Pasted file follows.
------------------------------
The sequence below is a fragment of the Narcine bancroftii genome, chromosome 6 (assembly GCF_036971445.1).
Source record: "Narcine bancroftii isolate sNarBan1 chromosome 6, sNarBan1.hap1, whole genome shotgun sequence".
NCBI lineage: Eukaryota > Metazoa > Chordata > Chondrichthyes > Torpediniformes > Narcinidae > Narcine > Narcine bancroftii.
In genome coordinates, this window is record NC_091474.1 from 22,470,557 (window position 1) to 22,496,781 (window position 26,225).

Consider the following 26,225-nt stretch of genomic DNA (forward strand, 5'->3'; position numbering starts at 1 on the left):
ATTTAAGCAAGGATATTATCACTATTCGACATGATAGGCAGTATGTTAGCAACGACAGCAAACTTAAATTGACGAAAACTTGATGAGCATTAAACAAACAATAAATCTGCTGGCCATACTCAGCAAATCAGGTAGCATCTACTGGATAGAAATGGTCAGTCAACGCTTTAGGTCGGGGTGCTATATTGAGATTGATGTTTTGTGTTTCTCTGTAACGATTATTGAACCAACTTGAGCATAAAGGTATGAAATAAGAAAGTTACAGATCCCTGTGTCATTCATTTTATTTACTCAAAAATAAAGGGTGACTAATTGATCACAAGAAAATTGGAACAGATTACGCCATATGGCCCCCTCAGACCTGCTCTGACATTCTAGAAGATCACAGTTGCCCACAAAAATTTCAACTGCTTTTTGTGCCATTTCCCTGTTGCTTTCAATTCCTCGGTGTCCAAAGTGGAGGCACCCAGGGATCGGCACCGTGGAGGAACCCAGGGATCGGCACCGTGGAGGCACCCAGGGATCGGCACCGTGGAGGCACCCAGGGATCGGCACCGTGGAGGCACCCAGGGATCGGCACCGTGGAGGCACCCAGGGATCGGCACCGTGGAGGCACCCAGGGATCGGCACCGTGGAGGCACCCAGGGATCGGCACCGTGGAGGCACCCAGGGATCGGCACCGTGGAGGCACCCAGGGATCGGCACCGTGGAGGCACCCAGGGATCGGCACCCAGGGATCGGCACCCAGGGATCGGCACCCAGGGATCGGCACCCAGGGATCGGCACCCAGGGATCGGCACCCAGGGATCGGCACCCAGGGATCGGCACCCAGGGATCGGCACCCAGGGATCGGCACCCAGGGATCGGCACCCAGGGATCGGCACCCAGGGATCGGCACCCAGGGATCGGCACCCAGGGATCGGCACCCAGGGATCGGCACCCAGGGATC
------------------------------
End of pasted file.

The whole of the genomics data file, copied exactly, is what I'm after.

The sequence below is a fragment of the Narcine bancroftii genome, chromosome 6 (assembly GCF_036971445.1).
Source record: "Narcine bancroftii isolate sNarBan1 chromosome 6, sNarBan1.hap1, whole genome shotgun sequence".
NCBI lineage: Eukaryota > Metazoa > Chordata > Chondrichthyes > Torpediniformes > Narcinidae > Narcine > Narcine bancroftii.
In genome coordinates, this window is record NC_091474.1 from 22,470,557 (window position 1) to 22,496,781 (window position 26,225).

Consider the following 26,225-nt stretch of genomic DNA (forward strand, 5'->3'; position numbering starts at 1 on the left):
ATTTAAGCAAGGATATTATCACTATTCGACATGATAGGCAGTATGTTAGCAACGACAGCAAACTTAAATTGACGAAAACTTGATGAGCATTAAACAAACAATAAATCTGCTGGCCATACTCAGCAAATCAGGTAGCATCTACTGGATAGAAATGGTCAGTCAACGCTTTAGGTCGGGGTGCTATATTGAGATTGATGTTTTGTGTTTCTCTGTAACGATTATTGAACCAACTTGAGCATAAAGGTATGAAATAAGAAAGTTACAGATCCCTGTGTCATTCATTTTATTTACTCAAAAATAAAGGGTGACTAATTGATCACAAGAAAATTGGAACAGATTACGCCATATGGCCCCCTCAGACCTGCTCTGACATTCTAGAAGATCACAGTTGCCCACAAAAATTTCAACTGCTTTTTGTGCCATTTCCCTGTTGCTTTCAATTCCTCGGTGTCCAAAGTGGAGGCACCCAGGGATCGGCACCGTGGAGGAACCCAGGGATCGGCACCGTGGAGGCACCCAGGGATCGGCACCGTGGAGGCACCCAGGGATCGGCACCGTGGAGGCACCCAGGGATCGGCACCGTGGAGGCACCCAGGGATCGGCACCGTGGAGGCACCCAGGGATCGGCACCGTGGAGGCACCCAGGGATCGGCACCGTGGAGGCACCCAGGGATCGGCACCGTGGAGGCACCCAGGGATCGGCACCGTGGAGGCACCCAGGGATCGGCACCCAGGGATCGGCACCCAGGGATCGGCACCCAGGGATCGGCACCCAGGGATCGGCACCCAGGGATCGGCACCCAGGGATCGGCACCCAGGGATCGGCACCCAGGGATCGGCACCCAGGGATCGGCACCCAGGGATCGGCACCCAGGGATCGGCACCCAGGGATCGGCACCCAGGGATCGGCACCCAGGGATCGGCACCCAGGGATCGGCACCCAGGGATC